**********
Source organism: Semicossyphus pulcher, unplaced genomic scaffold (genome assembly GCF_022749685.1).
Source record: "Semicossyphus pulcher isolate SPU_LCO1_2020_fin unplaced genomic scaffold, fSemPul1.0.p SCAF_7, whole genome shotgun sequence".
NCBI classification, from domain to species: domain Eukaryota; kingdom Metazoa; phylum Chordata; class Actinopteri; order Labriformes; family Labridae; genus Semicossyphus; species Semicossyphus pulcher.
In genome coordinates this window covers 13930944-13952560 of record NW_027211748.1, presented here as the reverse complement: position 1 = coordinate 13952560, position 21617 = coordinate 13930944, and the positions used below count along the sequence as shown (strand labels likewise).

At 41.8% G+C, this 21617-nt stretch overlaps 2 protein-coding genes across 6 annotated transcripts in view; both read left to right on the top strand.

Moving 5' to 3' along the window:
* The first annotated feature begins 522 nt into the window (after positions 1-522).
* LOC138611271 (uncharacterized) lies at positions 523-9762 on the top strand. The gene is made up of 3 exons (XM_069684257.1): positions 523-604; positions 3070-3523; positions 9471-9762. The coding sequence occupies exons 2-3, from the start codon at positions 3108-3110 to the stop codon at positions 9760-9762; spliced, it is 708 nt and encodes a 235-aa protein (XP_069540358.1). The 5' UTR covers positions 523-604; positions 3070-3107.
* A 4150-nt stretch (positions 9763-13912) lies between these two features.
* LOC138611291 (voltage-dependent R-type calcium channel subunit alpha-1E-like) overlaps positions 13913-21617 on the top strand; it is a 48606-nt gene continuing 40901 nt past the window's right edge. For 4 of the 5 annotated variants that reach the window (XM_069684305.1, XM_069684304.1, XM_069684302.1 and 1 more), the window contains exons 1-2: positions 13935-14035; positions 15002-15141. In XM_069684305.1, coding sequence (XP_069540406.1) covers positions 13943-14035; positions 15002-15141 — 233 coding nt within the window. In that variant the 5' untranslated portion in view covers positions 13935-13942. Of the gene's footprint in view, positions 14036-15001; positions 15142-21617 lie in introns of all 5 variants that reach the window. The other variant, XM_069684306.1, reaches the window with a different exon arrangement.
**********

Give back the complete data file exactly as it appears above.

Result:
Source organism: Semicossyphus pulcher, unplaced genomic scaffold (genome assembly GCF_022749685.1).
Source record: "Semicossyphus pulcher isolate SPU_LCO1_2020_fin unplaced genomic scaffold, fSemPul1.0.p SCAF_7, whole genome shotgun sequence".
NCBI classification, from domain to species: domain Eukaryota; kingdom Metazoa; phylum Chordata; class Actinopteri; order Labriformes; family Labridae; genus Semicossyphus; species Semicossyphus pulcher.
In genome coordinates this window covers 13930944-13952560 of record NW_027211748.1, presented here as the reverse complement: position 1 = coordinate 13952560, position 21617 = coordinate 13930944, and the positions used below count along the sequence as shown (strand labels likewise).

At 41.8% G+C, this 21617-nt stretch overlaps 2 protein-coding genes across 6 annotated transcripts in view; both read left to right on the top strand.

Moving 5' to 3' along the window:
* The first annotated feature begins 522 nt into the window (after positions 1-522).
* LOC138611271 (uncharacterized) lies at positions 523-9762 on the top strand. The gene is made up of 3 exons (XM_069684257.1): positions 523-604; positions 3070-3523; positions 9471-9762. The coding sequence occupies exons 2-3, from the start codon at positions 3108-3110 to the stop codon at positions 9760-9762; spliced, it is 708 nt and encodes a 235-aa protein (XP_069540358.1). The 5' UTR covers positions 523-604; positions 3070-3107.
* A 4150-nt stretch (positions 9763-13912) lies between these two features.
* LOC138611291 (voltage-dependent R-type calcium channel subunit alpha-1E-like) overlaps positions 13913-21617 on the top strand; it is a 48606-nt gene continuing 40901 nt past the window's right edge. For 4 of the 5 annotated variants that reach the window (XM_069684305.1, XM_069684304.1, XM_069684302.1 and 1 more), the window contains exons 1-2: positions 13935-14035; positions 15002-15141. In XM_069684305.1, coding sequence (XP_069540406.1) covers positions 13943-14035; positions 15002-15141 — 233 coding nt within the window. In that variant the 5' untranslated portion in view covers positions 13935-13942. Of the gene's footprint in view, positions 14036-15001; positions 15142-21617 lie in introns of all 5 variants that reach the window. The other variant, XM_069684306.1, reaches the window with a different exon arrangement.